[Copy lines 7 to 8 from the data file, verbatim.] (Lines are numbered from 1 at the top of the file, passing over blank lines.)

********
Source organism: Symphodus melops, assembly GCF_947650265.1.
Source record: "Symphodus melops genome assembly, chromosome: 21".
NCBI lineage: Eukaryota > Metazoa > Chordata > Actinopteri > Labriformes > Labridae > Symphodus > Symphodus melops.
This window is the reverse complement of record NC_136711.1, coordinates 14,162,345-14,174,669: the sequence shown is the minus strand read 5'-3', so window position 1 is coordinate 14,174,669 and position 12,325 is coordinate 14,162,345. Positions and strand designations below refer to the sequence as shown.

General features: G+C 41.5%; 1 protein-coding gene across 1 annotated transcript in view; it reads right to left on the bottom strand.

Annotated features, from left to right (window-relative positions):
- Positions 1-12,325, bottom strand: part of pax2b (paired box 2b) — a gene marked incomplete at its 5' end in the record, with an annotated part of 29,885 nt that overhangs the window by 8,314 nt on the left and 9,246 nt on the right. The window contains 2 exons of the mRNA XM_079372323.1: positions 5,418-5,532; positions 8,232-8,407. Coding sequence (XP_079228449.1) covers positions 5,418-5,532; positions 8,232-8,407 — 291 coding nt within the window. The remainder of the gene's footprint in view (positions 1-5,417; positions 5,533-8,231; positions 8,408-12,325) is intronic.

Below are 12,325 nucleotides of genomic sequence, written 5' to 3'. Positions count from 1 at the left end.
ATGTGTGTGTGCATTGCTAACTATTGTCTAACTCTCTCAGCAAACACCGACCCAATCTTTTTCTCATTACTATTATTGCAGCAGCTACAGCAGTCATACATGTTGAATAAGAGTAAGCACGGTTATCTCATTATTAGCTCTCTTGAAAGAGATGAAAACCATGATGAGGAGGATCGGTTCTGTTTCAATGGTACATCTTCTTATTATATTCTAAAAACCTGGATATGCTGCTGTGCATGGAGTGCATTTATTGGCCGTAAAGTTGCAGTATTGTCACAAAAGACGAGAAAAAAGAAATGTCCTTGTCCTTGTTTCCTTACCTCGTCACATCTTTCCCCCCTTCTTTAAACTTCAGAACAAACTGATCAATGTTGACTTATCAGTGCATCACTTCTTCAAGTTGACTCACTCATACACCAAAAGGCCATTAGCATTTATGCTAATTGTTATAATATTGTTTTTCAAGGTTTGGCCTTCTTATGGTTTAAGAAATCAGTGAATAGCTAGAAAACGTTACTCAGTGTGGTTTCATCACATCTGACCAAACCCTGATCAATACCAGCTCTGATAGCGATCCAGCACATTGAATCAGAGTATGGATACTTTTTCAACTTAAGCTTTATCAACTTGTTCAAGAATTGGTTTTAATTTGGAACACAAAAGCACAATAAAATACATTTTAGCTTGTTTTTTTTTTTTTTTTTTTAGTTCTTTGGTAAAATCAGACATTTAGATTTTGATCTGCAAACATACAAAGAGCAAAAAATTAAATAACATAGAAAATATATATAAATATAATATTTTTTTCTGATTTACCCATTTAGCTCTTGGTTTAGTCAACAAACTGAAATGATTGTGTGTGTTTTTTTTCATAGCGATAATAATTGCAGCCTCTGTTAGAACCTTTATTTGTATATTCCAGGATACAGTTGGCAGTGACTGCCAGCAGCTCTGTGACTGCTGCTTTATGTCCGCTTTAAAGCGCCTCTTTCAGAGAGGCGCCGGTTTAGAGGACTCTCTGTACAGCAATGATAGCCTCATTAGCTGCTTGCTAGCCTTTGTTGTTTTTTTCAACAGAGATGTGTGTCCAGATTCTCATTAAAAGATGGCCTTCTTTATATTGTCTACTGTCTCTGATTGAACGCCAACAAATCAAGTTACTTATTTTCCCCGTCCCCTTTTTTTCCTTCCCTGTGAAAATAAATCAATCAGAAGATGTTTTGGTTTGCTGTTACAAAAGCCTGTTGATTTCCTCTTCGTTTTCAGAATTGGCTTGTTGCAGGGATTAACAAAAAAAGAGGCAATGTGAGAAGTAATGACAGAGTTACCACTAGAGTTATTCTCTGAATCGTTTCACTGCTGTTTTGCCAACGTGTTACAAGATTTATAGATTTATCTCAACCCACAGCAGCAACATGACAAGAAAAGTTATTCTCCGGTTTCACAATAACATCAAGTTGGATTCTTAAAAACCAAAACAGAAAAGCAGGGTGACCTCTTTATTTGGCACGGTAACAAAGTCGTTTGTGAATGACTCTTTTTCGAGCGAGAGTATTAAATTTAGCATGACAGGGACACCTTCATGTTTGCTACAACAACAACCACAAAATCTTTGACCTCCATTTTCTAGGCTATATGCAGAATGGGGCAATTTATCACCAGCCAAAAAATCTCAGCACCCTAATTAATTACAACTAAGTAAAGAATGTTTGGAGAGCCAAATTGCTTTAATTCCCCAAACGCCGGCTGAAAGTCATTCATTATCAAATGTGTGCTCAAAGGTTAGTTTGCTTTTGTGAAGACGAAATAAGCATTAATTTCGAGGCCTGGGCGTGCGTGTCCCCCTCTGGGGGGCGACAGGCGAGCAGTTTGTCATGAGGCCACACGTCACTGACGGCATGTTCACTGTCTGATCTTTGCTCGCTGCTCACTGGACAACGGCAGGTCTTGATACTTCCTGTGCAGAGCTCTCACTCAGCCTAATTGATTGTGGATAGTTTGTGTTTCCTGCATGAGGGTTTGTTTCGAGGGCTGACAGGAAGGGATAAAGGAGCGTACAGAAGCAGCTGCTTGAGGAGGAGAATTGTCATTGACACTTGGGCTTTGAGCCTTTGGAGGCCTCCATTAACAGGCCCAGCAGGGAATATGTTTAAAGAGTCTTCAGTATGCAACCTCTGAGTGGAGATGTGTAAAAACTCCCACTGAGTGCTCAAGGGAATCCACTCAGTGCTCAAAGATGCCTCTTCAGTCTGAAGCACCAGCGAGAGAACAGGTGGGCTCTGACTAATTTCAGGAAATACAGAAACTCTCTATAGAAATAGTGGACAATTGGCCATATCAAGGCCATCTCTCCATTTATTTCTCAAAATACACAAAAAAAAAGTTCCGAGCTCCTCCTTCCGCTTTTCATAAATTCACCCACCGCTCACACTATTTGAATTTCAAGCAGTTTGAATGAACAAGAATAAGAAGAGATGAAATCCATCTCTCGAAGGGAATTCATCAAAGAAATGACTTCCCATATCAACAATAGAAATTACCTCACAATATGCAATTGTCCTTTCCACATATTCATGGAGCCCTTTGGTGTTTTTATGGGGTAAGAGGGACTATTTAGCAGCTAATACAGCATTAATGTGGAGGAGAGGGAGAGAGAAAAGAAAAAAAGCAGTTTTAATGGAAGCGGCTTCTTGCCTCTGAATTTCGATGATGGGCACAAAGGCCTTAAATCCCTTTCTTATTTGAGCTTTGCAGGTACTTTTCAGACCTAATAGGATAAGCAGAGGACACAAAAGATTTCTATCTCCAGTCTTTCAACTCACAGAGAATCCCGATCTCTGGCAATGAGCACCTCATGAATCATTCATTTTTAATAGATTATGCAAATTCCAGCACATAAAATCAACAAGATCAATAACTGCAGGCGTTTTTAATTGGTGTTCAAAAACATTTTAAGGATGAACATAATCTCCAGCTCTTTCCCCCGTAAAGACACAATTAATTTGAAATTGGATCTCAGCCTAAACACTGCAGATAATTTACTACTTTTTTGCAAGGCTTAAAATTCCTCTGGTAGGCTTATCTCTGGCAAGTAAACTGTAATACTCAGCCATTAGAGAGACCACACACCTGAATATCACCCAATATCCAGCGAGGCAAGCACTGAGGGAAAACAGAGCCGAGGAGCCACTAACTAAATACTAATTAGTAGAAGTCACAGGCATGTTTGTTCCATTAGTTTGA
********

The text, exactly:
- Positions 1-12,325, bottom strand: part of pax2b (paired box 2b) — a gene marked incomplete at its 5' end in the record, with an annotated part of 29,885 nt that overhangs the window by 8,314 nt on the left and 9,246 nt on the right. The window contains 2 exons of the mRNA XM_079372323.1: positions 5,418-5,532; positions 8,232-8,407. Coding sequence (XP_079228449.1) covers positions 5,418-5,532; positions 8,232-8,407 — 291 coding nt within the window. The remainder of the gene's footprint in view (positions 1-5,417; positions 5,533-8,231; positions 8,408-12,325) is intronic.

Below are 12,325 nucleotides of genomic sequence, written 5' to 3'. Positions count from 1 at the left end.